While some might think of PTSD as a more recent condition, it was first diagnosed in the early part of the twentieth century by Russian army doctors who labelled it as "battle shock".
After World War I, American doctors diagnosed the same problem in soldiers and called it "shell shock".
At that point, PTSD was considered primarily, if not exclusively a condition related to soldiers and the traumas related to their war experiences. Dr Sigmund Freud recognised the condition as well and wrote about it in a memorandum, and he too related it to the "shell shock" and trauma of wounded soldiers.
During and immediately after World War II, army doctors from around the world recognised the trauma of war and its related conditions, but the term PTSD had not yet been created. This was still a condition believed to be the exclusive domain of wounded soldiers.
In 1941 Dr Abraham Kardiner, a practising psychoanalyst and one-time patient of Sigmund Freud, published the book The Traumatic Neuroses of War. There are many psychiatrists and other mental health professionals today who credit him with being "the father of PTSD".
This seminal book continues to be studied today for its foray into a greater understanding of the ways in which traumas affect the human psyche and our physiology.
In 1952, the treatment of mental health issues took a brave step forward with the publication of the first volume of the DSM-I. Known by its full name, the Diagnostics and Statistical Manual of Mental Disorders is the bible of technological terms related to mental health conditions their diagnosis and treatment and was published by the American Psychiatric Association. That volume contained an entry related to PTSD but it was known then as "gross stress reaction".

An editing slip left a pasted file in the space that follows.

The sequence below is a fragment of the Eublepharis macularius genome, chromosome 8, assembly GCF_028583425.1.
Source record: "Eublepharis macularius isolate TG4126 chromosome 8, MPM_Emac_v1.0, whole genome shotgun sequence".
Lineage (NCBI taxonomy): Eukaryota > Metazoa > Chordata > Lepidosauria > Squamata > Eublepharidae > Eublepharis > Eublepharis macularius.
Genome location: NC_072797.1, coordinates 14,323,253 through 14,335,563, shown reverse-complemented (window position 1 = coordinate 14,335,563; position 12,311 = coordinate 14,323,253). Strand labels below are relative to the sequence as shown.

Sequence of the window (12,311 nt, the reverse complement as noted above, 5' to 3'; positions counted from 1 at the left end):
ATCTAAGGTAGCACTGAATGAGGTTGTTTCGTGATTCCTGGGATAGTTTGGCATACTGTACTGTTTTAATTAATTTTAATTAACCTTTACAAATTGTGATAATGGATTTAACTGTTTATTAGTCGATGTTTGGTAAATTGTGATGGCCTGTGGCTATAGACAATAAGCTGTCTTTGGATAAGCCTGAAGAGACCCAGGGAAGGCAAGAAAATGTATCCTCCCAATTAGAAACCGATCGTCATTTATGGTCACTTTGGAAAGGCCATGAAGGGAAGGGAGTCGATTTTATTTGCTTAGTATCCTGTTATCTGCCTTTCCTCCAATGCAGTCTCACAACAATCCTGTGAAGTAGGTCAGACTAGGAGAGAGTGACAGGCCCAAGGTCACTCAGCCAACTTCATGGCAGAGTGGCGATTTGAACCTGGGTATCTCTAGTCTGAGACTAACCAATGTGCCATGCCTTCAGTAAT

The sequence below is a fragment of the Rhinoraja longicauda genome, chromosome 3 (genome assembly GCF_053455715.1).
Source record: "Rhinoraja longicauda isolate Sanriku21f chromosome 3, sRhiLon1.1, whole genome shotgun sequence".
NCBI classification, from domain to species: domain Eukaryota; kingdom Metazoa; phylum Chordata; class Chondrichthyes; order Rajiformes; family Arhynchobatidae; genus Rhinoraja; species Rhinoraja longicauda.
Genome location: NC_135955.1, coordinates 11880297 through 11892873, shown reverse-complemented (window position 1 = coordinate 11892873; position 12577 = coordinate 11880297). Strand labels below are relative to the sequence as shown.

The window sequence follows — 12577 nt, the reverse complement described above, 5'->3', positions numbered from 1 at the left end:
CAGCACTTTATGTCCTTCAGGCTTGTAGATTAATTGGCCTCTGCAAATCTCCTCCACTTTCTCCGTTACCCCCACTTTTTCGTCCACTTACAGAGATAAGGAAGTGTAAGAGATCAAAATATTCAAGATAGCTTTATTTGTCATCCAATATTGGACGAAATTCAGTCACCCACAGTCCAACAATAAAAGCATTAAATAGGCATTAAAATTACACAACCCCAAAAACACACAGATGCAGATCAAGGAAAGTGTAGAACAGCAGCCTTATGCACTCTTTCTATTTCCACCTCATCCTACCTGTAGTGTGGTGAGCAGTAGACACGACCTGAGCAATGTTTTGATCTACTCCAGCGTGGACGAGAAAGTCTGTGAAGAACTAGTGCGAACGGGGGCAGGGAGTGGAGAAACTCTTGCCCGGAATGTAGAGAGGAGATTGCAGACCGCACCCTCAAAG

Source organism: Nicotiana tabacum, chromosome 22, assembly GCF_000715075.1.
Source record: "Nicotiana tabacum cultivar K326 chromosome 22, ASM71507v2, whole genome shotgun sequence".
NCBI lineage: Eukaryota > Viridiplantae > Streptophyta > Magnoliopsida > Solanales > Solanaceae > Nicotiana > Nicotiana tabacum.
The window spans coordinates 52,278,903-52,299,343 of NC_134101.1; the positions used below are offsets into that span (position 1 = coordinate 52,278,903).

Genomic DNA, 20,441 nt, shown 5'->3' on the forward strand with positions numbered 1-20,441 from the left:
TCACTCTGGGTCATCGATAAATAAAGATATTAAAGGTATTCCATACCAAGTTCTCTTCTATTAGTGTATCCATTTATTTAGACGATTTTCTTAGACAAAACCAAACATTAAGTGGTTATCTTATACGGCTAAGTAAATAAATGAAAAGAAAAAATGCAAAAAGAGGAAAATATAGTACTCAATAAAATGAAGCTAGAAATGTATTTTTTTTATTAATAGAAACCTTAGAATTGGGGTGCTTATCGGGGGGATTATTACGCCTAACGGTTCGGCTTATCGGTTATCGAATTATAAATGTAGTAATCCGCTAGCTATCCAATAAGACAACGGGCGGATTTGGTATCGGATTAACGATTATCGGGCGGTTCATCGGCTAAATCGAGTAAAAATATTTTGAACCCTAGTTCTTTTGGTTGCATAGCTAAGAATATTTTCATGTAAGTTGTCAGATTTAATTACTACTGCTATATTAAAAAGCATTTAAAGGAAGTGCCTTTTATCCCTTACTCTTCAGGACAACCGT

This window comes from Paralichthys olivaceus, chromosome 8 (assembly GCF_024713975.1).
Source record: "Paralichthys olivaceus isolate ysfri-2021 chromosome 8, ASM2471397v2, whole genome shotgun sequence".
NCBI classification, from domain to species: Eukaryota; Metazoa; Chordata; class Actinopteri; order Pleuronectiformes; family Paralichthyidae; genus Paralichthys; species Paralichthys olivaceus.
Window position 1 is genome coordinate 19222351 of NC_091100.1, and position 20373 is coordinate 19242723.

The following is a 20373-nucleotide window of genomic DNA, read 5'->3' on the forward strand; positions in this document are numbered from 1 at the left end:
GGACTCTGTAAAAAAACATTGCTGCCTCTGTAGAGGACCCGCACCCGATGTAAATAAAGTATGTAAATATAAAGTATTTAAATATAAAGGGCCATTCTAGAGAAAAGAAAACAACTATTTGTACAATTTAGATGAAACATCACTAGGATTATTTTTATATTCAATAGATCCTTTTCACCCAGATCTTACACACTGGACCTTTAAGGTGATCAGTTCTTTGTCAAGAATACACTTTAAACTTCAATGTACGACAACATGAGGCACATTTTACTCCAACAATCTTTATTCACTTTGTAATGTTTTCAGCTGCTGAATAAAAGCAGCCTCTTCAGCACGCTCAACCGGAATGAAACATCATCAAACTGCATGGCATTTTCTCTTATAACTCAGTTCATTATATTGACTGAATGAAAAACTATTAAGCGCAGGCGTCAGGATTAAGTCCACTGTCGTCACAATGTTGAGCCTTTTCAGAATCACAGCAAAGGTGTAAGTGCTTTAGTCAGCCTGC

The diagnosis of PTSD first appeared in the DSM edition of 1952 under the name of "gross stress reaction". For some reason it was left out in the 1968 edition but re-appeared in 1980 after the Vietnam war led to a more intense exploration of the condition.
The condition we now call Post-Traumatic Stress Disorder was first included in the DSM-III in 1980, and thus became officially recognised as an international mental health condition, and no longer the exclusive domain of soldiers. However, it was still considered the primary domain of the military experience. Today, however, there is a much broader interpretation and understanding of what we call PTSD.
The consensus today is that PTSD is recognised as a specific syndrome that occurs in individuals who experience a major traumatic event.
At this time, our modern textbooks agree that the syndrome is comprised of three groups of symptoms:
- Re-experiencing the original event through one's dreams, thoughts or flashbacks.
- Emotional numbing.
- The tendency to avoid anything that will remind one of the original trauma and often a permanent state of increased arousal.
The Onset of PTSD
In order to know if someone has PTSD, they need to be assessed by a proper professional. This could be a psychiatrist, a psychiatric nurse practitioner (in the U.S.), a counselling psychologist, or a clinical social worker. The first thing to know is that anyone who has PTSD will have undergone a traumatic event.
Since trauma is widely defined but sometimes misunderstood, it is helpful that we describe what is meant by a traumatic event.
The American Psychological Association defines a trauma as:
A response to a horrible event, situation or occurrence such as a natural disaster (hurricane, floods), sexual assault, etc.
People who experience these traumas tend to go into shock and denial immediately after the event. However, long-term reactions become problematic.
People experience unpredictable emotions, flashbacks, strained relationships and physical problems such as headaches.
Some of the events that could cause a trauma are:
- Childhood abuse
- Domestic violence
- Sexual assault
- Survival of a serious accident
- Military combat
- Abduction (kidnapping)
- Abusive relationships